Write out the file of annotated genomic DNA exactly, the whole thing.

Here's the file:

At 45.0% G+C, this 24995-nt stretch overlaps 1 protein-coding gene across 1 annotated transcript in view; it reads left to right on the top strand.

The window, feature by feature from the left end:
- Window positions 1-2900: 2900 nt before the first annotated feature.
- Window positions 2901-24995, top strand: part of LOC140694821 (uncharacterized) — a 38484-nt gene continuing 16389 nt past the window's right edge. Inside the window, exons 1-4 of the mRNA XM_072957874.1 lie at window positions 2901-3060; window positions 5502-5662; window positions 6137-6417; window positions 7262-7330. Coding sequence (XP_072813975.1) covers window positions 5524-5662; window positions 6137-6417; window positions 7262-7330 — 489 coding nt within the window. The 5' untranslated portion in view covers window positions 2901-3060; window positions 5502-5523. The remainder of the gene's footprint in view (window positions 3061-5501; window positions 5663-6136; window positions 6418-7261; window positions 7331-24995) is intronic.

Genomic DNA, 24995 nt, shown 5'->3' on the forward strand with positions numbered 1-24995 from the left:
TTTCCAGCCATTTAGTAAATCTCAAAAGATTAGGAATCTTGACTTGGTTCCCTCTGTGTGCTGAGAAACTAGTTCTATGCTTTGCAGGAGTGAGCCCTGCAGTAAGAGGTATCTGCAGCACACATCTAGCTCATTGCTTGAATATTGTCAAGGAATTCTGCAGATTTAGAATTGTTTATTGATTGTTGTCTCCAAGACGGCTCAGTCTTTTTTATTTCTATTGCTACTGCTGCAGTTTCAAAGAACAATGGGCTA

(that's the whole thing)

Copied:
At 45.0% G+C, this 24995-nt stretch overlaps 1 protein-coding gene across 1 annotated transcript in view; it reads left to right on the top strand.

The window, feature by feature from the left end:
- Window positions 1-2900: 2900 nt before the first annotated feature.
- Window positions 2901-24995, top strand: part of LOC140694821 (uncharacterized) — a 38484-nt gene continuing 16389 nt past the window's right edge. Inside the window, exons 1-4 of the mRNA XM_072957874.1 lie at window positions 2901-3060; window positions 5502-5662; window positions 6137-6417; window positions 7262-7330. Coding sequence (XP_072813975.1) covers window positions 5524-5662; window positions 6137-6417; window positions 7262-7330 — 489 coding nt within the window. The 5' untranslated portion in view covers window positions 2901-3060; window positions 5502-5523. The remainder of the gene's footprint in view (window positions 3061-5501; window positions 5663-6136; window positions 6418-7261; window positions 7331-24995) is intronic.

Genomic DNA, 24995 nt, shown 5'->3' on the forward strand with positions numbered 1-24995 from the left:
TTTCCAGCCATTTAGTAAATCTCAAAAGATTAGGAATCTTGACTTGGTTCCCTCTGTGTGCTGAGAAACTAGTTCTATGCTTTGCAGGAGTGAGCCCTGCAGTAAGAGGTATCTGCAGCACACATCTAGCTCATTGCTTGAATATTGTCAAGGAATTCTGCAGATTTAGAATTGTTTATTGATTGTTGTCTCCAAGACGGCTCAGTCTTTTTTATTTCTATTGCTACTGCTGCAGTTTCAAAGAACAATGGGCTA